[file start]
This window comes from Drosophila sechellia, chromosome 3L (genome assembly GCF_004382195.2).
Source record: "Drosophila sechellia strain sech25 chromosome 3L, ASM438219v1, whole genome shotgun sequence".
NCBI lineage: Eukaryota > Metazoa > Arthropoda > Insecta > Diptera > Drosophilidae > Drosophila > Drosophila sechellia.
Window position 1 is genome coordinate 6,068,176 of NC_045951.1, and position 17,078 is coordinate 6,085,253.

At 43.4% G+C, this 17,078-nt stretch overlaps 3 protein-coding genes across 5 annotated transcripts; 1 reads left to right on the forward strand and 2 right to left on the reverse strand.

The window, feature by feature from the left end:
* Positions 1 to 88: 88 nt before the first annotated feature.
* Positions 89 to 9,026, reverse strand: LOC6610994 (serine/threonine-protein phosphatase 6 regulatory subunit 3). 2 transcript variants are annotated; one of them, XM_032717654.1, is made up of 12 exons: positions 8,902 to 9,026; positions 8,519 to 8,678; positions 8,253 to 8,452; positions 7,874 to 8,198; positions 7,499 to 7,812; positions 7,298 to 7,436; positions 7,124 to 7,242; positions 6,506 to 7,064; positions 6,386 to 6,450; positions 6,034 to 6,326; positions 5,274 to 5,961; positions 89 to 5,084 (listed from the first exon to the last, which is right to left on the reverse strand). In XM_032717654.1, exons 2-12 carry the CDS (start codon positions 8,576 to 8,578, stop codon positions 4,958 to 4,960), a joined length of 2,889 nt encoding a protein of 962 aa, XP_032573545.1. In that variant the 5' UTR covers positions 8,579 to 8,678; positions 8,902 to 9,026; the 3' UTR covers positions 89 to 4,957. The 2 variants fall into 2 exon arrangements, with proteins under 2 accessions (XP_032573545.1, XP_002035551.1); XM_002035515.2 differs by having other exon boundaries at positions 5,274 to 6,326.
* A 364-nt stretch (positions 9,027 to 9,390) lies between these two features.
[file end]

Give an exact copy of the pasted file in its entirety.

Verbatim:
This window comes from Drosophila sechellia, chromosome 3L (genome assembly GCF_004382195.2).
Source record: "Drosophila sechellia strain sech25 chromosome 3L, ASM438219v1, whole genome shotgun sequence".
NCBI lineage: Eukaryota > Metazoa > Arthropoda > Insecta > Diptera > Drosophilidae > Drosophila > Drosophila sechellia.
Window position 1 is genome coordinate 6,068,176 of NC_045951.1, and position 17,078 is coordinate 6,085,253.

At 43.4% G+C, this 17,078-nt stretch overlaps 3 protein-coding genes across 5 annotated transcripts; 1 reads left to right on the forward strand and 2 right to left on the reverse strand.

The window, feature by feature from the left end:
* Positions 1 to 88: 88 nt before the first annotated feature.
* Positions 89 to 9,026, reverse strand: LOC6610994 (serine/threonine-protein phosphatase 6 regulatory subunit 3). 2 transcript variants are annotated; one of them, XM_032717654.1, is made up of 12 exons: positions 8,902 to 9,026; positions 8,519 to 8,678; positions 8,253 to 8,452; positions 7,874 to 8,198; positions 7,499 to 7,812; positions 7,298 to 7,436; positions 7,124 to 7,242; positions 6,506 to 7,064; positions 6,386 to 6,450; positions 6,034 to 6,326; positions 5,274 to 5,961; positions 89 to 5,084 (listed from the first exon to the last, which is right to left on the reverse strand). In XM_032717654.1, exons 2-12 carry the CDS (start codon positions 8,576 to 8,578, stop codon positions 4,958 to 4,960), a joined length of 2,889 nt encoding a protein of 962 aa, XP_032573545.1. In that variant the 5' UTR covers positions 8,579 to 8,678; positions 8,902 to 9,026; the 3' UTR covers positions 89 to 4,957. The 2 variants fall into 2 exon arrangements, with proteins under 2 accessions (XP_032573545.1, XP_002035551.1); XM_002035515.2 differs by having other exon boundaries at positions 5,274 to 6,326.
* A 364-nt stretch (positions 9,027 to 9,390) lies between these two features.